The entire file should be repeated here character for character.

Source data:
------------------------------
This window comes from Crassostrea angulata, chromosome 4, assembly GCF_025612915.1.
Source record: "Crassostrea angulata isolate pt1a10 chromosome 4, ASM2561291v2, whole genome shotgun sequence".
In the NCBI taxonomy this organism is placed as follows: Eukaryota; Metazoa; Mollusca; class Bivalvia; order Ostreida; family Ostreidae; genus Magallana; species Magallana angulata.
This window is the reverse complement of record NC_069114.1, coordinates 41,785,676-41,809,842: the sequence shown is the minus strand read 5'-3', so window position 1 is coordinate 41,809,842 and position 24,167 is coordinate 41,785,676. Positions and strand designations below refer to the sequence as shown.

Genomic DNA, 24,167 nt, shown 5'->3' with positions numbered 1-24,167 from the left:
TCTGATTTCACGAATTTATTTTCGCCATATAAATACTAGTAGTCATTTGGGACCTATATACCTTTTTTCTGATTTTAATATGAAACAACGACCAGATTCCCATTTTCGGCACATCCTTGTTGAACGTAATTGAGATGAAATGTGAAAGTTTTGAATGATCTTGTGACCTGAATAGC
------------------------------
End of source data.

This window comes from Crassostrea angulata, chromosome 4, assembly GCF_025612915.1.
Source record: "Crassostrea angulata isolate pt1a10 chromosome 4, ASM2561291v2, whole genome shotgun sequence".
In the NCBI taxonomy this organism is placed as follows: Eukaryota; Metazoa; Mollusca; class Bivalvia; order Ostreida; family Ostreidae; genus Magallana; species Magallana angulata.
This window is the reverse complement of record NC_069114.1, coordinates 41,785,676-41,809,842: the sequence shown is the minus strand read 5'-3', so window position 1 is coordinate 41,809,842 and position 24,167 is coordinate 41,785,676. Positions and strand designations below refer to the sequence as shown.

Genomic DNA, 24,167 nt, shown 5'->3' with positions numbered 1-24,167 from the left:
TCTGATTTCACGAATTTATTTTCGCCATATAAATACTAGTAGTCATTTGGGACCTATATACCTTTTTTCTGATTTTAATATGAAACAACGACCAGATTCCCATTTTCGGCACATCCTTGTTGAACGTAATTGAGATGAAATGTGAAAGTTTTGAATGATCTTGTGACCTGAATAGC